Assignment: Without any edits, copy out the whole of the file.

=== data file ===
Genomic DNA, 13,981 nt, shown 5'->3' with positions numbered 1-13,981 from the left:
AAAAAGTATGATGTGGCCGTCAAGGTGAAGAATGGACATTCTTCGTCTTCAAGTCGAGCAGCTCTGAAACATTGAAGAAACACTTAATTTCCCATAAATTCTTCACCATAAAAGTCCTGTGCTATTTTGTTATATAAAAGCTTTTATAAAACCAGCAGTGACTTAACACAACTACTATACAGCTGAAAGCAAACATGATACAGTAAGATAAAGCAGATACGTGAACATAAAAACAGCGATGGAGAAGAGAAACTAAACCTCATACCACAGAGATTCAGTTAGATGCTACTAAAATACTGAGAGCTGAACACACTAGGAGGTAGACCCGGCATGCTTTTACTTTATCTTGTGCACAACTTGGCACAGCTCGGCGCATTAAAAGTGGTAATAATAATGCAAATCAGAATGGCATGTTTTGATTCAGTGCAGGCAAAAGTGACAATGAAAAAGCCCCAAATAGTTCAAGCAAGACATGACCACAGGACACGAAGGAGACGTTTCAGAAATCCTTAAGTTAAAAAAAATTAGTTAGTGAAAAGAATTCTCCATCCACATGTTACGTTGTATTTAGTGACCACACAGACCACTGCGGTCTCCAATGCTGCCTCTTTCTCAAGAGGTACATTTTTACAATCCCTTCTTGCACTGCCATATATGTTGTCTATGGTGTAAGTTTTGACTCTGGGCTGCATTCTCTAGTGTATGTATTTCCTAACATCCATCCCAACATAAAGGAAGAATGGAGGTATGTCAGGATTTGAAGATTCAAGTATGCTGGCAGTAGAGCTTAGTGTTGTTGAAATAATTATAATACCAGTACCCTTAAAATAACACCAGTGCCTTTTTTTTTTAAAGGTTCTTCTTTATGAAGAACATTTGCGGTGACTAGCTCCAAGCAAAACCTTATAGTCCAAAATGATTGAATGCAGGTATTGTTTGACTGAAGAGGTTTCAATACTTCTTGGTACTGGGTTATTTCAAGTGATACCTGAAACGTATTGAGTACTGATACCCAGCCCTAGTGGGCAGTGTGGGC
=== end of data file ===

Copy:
Genomic DNA, 13,981 nt, shown 5'->3' with positions numbered 1-13,981 from the left:
AAAAAGTATGATGTGGCCGTCAAGGTGAAGAATGGACATTCTTCGTCTTCAAGTCGAGCAGCTCTGAAACATTGAAGAAACACTTAATTTCCCATAAATTCTTCACCATAAAAGTCCTGTGCTATTTTGTTATATAAAAGCTTTTATAAAACCAGCAGTGACTTAACACAACTACTATACAGCTGAAAGCAAACATGATACAGTAAGATAAAGCAGATACGTGAACATAAAAACAGCGATGGAGAAGAGAAACTAAACCTCATACCACAGAGATTCAGTTAGATGCTACTAAAATACTGAGAGCTGAACACACTAGGAGGTAGACCCGGCATGCTTTTACTTTATCTTGTGCACAACTTGGCACAGCTCGGCGCATTAAAAGTGGTAATAATAATGCAAATCAGAATGGCATGTTTTGATTCAGTGCAGGCAAAAGTGACAATGAAAAAGCCCCAAATAGTTCAAGCAAGACATGACCACAGGACACGAAGGAGACGTTTCAGAAATCCTTAAGTTAAAAAAAATTAGTTAGTGAAAAGAATTCTCCATCCACATGTTACGTTGTATTTAGTGACCACACAGACCACTGCGGTCTCCAATGCTGCCTCTTTCTCAAGAGGTACATTTTTACAATCCCTTCTTGCACTGCCATATATGTTGTCTATGGTGTAAGTTTTGACTCTGGGCTGCATTCTCTAGTGTATGTATTTCCTAACATCCATCCCAACATAAAGGAAGAATGGAGGTATGTCAGGATTTGAAGATTCAAGTATGCTGGCAGTAGAGCTTAGTGTTGTTGAAATAATTATAATACCAGTACCCTTAAAATAACACCAGTGCCTTTTTTTTTTAAAGGTTCTTCTTTATGAAGAACATTTGCGGTGACTAGCTCCAAGCAAAACCTTATAGTCCAAAATGATTGAATGCAGGTATTGTTTGACTGAAGAGGTTTCAATACTTCTTGGTACTGGGTTATTTCAAGTGATACCTGAAACGTATTGAGTACTGATACCCAGCCCTAGTGGGCAGTGTGGGC